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The Botswana Gazette exposed the failure of Members of Parliament to uphold the laws which govern their entry into the August house in January 2018.

Minister of Presidential Affairs, Nonofo Molefhi two weeks ago confirmed our reporting that all MPs failed to file their election returns in accordance with the Electoral Act. Incredibly there has been little public debate on the flagrant disregard by the Legislature to obey the law and absolutely no action has been taken by the Speaker, Parliamentary Counsel, the Attorney General, The Independent Electoral Commission and the Executive to enforce the law, as they are empowered to do.

As a nation of laws, governed by the law we as a Nation constantly pay homage to our national respect for the Rule of Law. Our Courts have repeatedly claimed we are all subservient to the rule of law, and President Masisi has publicly stated that we as a nation need to return to the rule of law, while Leader of the Opposition has made it a career of arguing on the rule of law, from both a political and professional perspective.

Our courts, as with courts in a multitude of common law jurisdictions have categorically stated that laws can not fall into disuse, unlike customs and business norms. Common-law rules can fall by the wayside, but legislation cannot. Laws cannot simply disappear, for a law to cease to have effect it must be repealed by a competent law-making body such as parliament or declared invalid by a court.

The noncompliance with the Electoral Act by members of parliament is a national disgrace, and an emergency of epic proportions.

It is unconceivable that the Minister of Public Administration can openly acknowledge that the Law can be violated, and MP’s should instead of rectifying their position; pay the fine imposed by the Constitution. This was never the intent of the Constitution, laws are not made to be broken at the convenience of law makers, who ought to and do know better the value of the relationship between laws and governance.

Regardless of the constitutional fine, it is important to appreciate that Molefhi failed to address the most damning consequences of the MPs’ failure to comply with the Electoral Act; section 87 (3) of the Act prohibits a person who has won an election from sitting or voting in the National Assembly if they have not complied with its financial reporting provisions and that in the event they do so vote, they are committing an unlawful act. The prohibition of participation in the parliament, remains enforceable and yet MPs sit with impunity unlawfully earning salaries on our tax pula.

Under Khama, Botswana witnessed a civil service that was only able to function on the direct control of his authority. While much spoken about in the media the level of Khama’s autocracy was seldom challenged and continues to live on and haunt Botswana for the next generation at the very least.

The doctrine of separation of powers became so muted that it ceased to be controversial that the Attorney General sought to reinforce it in court on Khama’s behalf. Laws were trampled, administrative decisions were ordained by Khama with little regard for Government structures and procedures. The flouting of the law became common place, from the construction of Mosu to the undermining of democracy, protection institutions ceased to raise controversy. Those that did speak out were met with retribution. Under the Khama regime, meritocracy vanished and governance, if it can be so called, become entrenched in those with a “name” or money.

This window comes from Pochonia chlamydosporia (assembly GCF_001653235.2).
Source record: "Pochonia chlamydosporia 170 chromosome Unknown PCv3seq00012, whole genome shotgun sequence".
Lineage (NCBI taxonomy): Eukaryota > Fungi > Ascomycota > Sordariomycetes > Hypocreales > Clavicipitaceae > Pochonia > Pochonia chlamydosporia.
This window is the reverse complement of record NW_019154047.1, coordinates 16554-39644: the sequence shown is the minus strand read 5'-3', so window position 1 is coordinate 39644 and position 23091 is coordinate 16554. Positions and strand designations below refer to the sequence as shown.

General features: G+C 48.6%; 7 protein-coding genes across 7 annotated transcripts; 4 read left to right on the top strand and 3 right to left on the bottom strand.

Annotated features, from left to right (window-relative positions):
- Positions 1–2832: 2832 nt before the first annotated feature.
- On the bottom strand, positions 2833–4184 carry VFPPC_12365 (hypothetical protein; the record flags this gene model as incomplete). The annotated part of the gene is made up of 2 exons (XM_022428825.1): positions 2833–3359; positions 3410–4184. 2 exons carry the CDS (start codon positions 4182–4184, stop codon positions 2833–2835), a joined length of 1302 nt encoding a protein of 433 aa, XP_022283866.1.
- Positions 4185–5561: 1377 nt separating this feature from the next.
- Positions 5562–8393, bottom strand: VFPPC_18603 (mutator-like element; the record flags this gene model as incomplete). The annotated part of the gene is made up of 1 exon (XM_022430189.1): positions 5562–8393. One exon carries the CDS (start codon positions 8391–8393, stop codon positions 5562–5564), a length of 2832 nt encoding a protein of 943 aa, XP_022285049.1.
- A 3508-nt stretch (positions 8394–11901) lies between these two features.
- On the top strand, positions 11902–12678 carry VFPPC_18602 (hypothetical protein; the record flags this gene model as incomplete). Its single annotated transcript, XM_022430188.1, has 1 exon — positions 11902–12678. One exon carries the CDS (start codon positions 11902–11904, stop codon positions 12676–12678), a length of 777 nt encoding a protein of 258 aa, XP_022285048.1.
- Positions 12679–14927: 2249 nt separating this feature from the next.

Molefhi in answering the question in parliament on the lack of compliance with electoral laws advertently or inadvertently perpetuates Khama’s legacy of flouting laws at the convenience of those that govern us.

The Speaker, cannot allow those whom she knows have not complied with the law to participate in parliament; Parliamentary counsel is under a duty to ensure the laws of Botswana are upheld and the Attorney General who ought to enforce all laws no matter whom they may affect are all failing in their duty to the people they serve, the nation to protect those who appointed them, the legislators, who in turn serve us. It is a key aspect of the Rule of law that all are treated equally, no matter their standing in society and the position they may hold.

We were, two weeks ago told in no uncertain terms that all are not equal before the law. As Batswana we must speak out against this. We cannot continue to allow our law makers to act with impunity when they disregard the law. The flouting of one law will lead to another violation and another and another after all what more harm can be done when the law has already been broken.

Botswana is at a crossroads, because we, or the vast majority of us remained silent when we ought to have spoken out against Khama’s disregard for government procedures, rules, regulations and the nations laws. We are facing political infighting on a scale unknown to our nation because we remained silent for 20 years of Khama as Vice President and President.

If those entrusted with enforcing the law do not act and bar MPs from sitting and voting in parliament then we cease to be a nation of laws, we cease to give equal protection of the law to all and we run the risk of our current president or future presidents of disregarding the law to suit their needs. It is us, in our silence that will create the dictatorial regime we so barely escaped so recently. The Attorney General must act; the Speaker must act, and president must act. If Mps fail or are unable to comply with the law, then let parliament’s quorum fail and elections be called early. Rather that, than the continued disregard of the law.

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